The news: Chicago had one of its bloodiest weekends ever, with shootings leaving at least 14 dead and 68 injured.
According to the Chicago Tribune, 30 people were shot (four fatally) over one 13-hour stretch from Sunday night to Monday morning.
Throughout the weekend, the city saw spikes in violence on Friday, Saturday and Sunday nights. Five shootings involved a police officer, with two resulting fatalities. One involved a veteran with a concealed carry permit who shot a partygoer who drew a firearm on him after a dispute over alcohol.
The recent stretch of shootings far surpasses other bloody weekends on Chicago this year, including high levels of gun violence on Mother's Day weekend and Easter weekend. Violence in the city has actually been dropping since city officials began an aggressive campaign to draw down gang violence in 2012. In April, the homicide rates for the first three months of the year were lower than any point since 1958.
Image Credit: Chicago Tribune
Why is this happening? Mic's Zak Cheney-Rice writes that the city has an especially notorious legacy of violence thanks in part to mass housing segregation, which forced black residents into strictly defined parts of the city. This segregation "provided a perfect blueprint for imposed disadvantage"; the six police districts with the highest murder rates from 2007 to 2011 had black populations exceeding 94% of the total. Chicago remains one of the most racially segregated cities in the country. Violence across the city affects black people incredibly disproportionately, with whites having comparatively little to fear.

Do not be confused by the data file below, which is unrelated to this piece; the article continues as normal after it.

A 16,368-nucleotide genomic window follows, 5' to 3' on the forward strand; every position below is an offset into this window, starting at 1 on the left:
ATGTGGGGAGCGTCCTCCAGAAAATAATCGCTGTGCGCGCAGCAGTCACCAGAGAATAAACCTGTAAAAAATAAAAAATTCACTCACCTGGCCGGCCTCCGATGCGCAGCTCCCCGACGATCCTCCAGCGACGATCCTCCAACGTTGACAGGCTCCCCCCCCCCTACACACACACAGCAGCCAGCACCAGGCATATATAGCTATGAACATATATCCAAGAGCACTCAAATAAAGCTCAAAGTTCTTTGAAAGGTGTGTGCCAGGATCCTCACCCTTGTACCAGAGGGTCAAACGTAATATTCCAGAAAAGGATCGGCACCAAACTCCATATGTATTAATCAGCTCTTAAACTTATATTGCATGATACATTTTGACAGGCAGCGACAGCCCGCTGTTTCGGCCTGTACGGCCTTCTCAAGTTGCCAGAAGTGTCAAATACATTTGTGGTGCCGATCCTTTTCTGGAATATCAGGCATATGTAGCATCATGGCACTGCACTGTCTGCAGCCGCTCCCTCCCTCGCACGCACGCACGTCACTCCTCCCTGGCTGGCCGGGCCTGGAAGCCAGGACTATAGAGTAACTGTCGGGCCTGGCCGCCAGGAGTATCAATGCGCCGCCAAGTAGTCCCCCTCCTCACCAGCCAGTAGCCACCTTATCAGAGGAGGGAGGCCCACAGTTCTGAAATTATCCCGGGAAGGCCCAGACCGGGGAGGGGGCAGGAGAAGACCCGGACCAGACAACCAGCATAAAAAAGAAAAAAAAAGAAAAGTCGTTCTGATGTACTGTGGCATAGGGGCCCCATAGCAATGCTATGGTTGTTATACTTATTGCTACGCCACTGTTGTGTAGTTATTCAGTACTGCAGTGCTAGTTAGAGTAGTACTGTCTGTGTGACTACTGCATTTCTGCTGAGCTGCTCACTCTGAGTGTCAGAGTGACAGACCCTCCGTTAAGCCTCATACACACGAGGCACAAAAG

"[Chicago's] mayors and aldermen razed neighborhoods and segregated public housing," wrote the Atlantic's Ta-Nehisi Coates. "Its businessmen lobbied for racial zoning. Its realtors block-busted whole neighborhoods, flipping them from black to white and then pocketing the profit." White neighborhoods have a per capita income nearly three times that of black neighborhoods; West Garfield Park, one of the most crime-ridden black neighborhoods in Chicago, has an incarceration rate 40 times as high as the most comparable white neighborhood.
Mayor Rahm Emanuel's administration has focused on seizing guns and imprisoning gang leaders, a strategy that has seen limited results, since it fails to challenge the foundations of Chicago poverty. Shootings almost exclusively occur in heavily black neighborhoods like Roseland, Englewood and Austin (graphic is from early June):
Why you should care: Violence in Chicago, like this weekend's stunning shooting spree, is not atypical or unexpected. Rather, it's the result of decades of deliberate efforts to segregate the city's population, and it will take equally massive efforts to desegregate neighborhoods and mend entrenched poverty to combat it.